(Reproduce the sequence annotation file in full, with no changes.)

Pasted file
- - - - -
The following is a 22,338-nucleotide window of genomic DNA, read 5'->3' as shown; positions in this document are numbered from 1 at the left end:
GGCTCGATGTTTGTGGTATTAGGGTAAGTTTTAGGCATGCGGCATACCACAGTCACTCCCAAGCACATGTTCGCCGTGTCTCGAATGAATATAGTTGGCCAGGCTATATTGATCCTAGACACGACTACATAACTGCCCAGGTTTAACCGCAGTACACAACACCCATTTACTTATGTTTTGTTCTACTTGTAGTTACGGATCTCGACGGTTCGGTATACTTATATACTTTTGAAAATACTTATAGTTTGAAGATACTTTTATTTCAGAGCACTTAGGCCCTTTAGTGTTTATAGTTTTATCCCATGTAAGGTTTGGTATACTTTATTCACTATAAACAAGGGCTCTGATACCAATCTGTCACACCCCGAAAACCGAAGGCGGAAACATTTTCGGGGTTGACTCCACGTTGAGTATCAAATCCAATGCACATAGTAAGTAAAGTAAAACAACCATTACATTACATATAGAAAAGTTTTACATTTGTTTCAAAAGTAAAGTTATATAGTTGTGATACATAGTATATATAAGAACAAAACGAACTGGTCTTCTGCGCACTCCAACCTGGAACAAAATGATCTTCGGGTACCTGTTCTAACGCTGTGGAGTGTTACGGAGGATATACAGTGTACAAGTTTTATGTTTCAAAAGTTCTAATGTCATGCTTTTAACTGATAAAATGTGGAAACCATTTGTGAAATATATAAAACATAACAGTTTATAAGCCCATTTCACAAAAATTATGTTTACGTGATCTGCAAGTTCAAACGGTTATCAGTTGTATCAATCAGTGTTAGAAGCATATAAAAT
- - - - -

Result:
The following is a 22,338-nucleotide window of genomic DNA, read 5'->3' as shown; positions in this document are numbered from 1 at the left end:
GGCTCGATGTTTGTGGTATTAGGGTAAGTTTTAGGCATGCGGCATACCACAGTCACTCCCAAGCACATGTTCGCCGTGTCTCGAATGAATATAGTTGGCCAGGCTATATTGATCCTAGACACGACTACATAACTGCCCAGGTTTAACCGCAGTACACAACACCCATTTACTTATGTTTTGTTCTACTTGTAGTTACGGATCTCGACGGTTCGGTATACTTATATACTTTTGAAAATACTTATAGTTTGAAGATACTTTTATTTCAGAGCACTTAGGCCCTTTAGTGTTTATAGTTTTATCCCATGTAAGGTTTGGTATACTTTATTCACTATAAACAAGGGCTCTGATACCAATCTGTCACACCCCGAAAACCGAAGGCGGAAACATTTTCGGGGTTGACTCCACGTTGAGTATCAAATCCAATGCACATAGTAAGTAAAGTAAAACAACCATTACATTACATATAGAAAAGTTTTACATTTGTTTCAAAAGTAAAGTTATATAGTTGTGATACATAGTATATATAAGAACAAAACGAACTGGTCTTCTGCGCACTCCAACCTGGAACAAAATGATCTTCGGGTACCTGTTCTAACGCTGTGGAGTGTTACGGAGGATATACAGTGTACAAGTTTTATGTTTCAAAAGTTCTAATGTCATGCTTTTAACTGATAAAATGTGGAAACCATTTGTGAAATATATAAAACATAACAGTTTATAAGCCCATTTCACAAAAATTATGTTTACGTGATCTGCAAGTTCAAACGGTTATCAGTTGTATCAATCAGTGTTAGAAGCATATAAAAT